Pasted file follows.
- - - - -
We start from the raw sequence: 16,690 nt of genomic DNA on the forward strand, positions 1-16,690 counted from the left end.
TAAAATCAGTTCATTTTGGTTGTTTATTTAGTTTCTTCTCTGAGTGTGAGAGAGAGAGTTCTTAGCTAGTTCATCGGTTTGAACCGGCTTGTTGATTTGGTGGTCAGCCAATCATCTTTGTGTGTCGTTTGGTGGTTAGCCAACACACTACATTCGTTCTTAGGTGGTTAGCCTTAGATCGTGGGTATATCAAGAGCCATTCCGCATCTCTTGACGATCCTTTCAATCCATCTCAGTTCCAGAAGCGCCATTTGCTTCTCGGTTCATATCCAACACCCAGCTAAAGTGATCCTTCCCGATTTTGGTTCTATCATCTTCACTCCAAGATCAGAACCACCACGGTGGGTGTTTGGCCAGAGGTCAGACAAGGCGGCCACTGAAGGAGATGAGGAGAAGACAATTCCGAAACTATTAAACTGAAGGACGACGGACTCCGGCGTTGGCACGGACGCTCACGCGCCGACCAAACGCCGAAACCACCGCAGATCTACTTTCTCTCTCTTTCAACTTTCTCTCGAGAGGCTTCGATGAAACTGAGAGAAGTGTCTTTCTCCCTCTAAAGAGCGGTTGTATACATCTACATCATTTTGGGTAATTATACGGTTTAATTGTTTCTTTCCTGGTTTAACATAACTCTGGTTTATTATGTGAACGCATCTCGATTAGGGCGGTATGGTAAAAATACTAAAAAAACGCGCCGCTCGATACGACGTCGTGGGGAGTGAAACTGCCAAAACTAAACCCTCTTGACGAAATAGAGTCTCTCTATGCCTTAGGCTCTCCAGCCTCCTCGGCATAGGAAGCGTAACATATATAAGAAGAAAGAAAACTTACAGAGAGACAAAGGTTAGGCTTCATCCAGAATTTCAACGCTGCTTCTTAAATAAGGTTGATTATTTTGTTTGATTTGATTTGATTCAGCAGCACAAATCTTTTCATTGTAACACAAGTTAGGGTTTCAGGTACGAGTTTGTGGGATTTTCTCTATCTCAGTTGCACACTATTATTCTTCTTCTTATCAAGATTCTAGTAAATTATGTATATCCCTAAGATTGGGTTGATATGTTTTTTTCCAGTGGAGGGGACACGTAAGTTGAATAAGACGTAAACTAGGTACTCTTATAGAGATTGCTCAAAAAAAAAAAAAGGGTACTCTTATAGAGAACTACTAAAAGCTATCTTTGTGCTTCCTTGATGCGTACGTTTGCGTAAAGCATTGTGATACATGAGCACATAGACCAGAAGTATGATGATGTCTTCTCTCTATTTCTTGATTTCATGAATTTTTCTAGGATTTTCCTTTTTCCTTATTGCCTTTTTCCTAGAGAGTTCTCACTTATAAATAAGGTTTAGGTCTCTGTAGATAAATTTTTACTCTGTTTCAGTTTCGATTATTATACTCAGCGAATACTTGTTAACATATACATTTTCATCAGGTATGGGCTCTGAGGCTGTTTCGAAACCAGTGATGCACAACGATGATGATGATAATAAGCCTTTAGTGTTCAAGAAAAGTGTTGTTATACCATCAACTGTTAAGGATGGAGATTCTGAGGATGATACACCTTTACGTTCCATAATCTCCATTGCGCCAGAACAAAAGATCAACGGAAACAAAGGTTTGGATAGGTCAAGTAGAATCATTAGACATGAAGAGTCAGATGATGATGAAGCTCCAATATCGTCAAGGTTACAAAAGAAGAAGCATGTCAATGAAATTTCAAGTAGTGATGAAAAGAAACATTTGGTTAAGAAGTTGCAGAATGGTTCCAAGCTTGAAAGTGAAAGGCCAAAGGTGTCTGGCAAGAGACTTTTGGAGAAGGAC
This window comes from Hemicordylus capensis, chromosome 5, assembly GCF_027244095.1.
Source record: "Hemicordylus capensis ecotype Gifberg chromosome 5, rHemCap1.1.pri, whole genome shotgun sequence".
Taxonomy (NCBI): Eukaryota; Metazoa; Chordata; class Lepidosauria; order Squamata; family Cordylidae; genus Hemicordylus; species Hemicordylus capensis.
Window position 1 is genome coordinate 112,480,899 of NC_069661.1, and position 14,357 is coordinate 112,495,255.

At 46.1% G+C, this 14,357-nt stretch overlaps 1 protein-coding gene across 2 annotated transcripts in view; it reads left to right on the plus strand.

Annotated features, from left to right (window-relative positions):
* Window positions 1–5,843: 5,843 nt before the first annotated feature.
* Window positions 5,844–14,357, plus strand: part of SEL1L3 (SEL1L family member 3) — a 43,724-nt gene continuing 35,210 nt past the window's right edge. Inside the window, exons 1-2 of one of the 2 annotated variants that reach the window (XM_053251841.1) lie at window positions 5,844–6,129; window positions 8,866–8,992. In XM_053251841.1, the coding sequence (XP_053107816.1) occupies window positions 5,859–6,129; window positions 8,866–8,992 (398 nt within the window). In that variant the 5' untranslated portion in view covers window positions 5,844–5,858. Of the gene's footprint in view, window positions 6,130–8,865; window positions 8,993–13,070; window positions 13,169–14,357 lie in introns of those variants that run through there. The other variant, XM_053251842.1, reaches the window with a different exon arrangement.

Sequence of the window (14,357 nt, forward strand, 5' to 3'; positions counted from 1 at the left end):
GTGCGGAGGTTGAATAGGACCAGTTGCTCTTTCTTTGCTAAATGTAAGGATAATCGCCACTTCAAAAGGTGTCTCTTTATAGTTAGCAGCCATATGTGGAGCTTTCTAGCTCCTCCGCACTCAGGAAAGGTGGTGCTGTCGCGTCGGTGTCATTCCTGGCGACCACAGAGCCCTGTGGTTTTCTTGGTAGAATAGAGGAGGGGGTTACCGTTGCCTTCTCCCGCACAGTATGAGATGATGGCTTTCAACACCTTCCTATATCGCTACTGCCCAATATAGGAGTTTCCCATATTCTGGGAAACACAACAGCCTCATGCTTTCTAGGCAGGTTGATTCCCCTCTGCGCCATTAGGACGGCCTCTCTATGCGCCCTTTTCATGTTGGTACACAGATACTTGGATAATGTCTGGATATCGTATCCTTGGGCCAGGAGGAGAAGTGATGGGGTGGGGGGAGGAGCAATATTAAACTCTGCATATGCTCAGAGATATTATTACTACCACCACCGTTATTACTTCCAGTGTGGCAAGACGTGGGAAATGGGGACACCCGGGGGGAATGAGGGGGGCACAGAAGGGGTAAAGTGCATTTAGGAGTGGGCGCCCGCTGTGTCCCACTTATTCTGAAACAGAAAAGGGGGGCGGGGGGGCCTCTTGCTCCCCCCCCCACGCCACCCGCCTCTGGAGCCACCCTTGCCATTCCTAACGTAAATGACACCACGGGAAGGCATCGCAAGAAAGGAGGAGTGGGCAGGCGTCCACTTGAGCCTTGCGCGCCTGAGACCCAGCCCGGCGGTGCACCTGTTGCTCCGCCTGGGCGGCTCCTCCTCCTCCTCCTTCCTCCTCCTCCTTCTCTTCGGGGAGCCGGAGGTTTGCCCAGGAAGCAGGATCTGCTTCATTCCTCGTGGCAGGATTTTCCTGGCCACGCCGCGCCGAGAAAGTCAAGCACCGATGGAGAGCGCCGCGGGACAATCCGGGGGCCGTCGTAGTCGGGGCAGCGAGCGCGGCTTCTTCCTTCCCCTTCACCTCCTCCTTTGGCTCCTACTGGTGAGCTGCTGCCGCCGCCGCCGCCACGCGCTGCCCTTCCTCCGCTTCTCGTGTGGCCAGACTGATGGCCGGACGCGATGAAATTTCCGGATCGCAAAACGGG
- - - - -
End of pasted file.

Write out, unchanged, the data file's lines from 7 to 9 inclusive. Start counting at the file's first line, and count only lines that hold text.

At 46.1% G+C, this 14,357-nt stretch overlaps 1 protein-coding gene across 2 annotated transcripts in view; it reads left to right on the plus strand.

Annotated features, from left to right (window-relative positions):
* Window positions 1–5,843: 5,843 nt before the first annotated feature.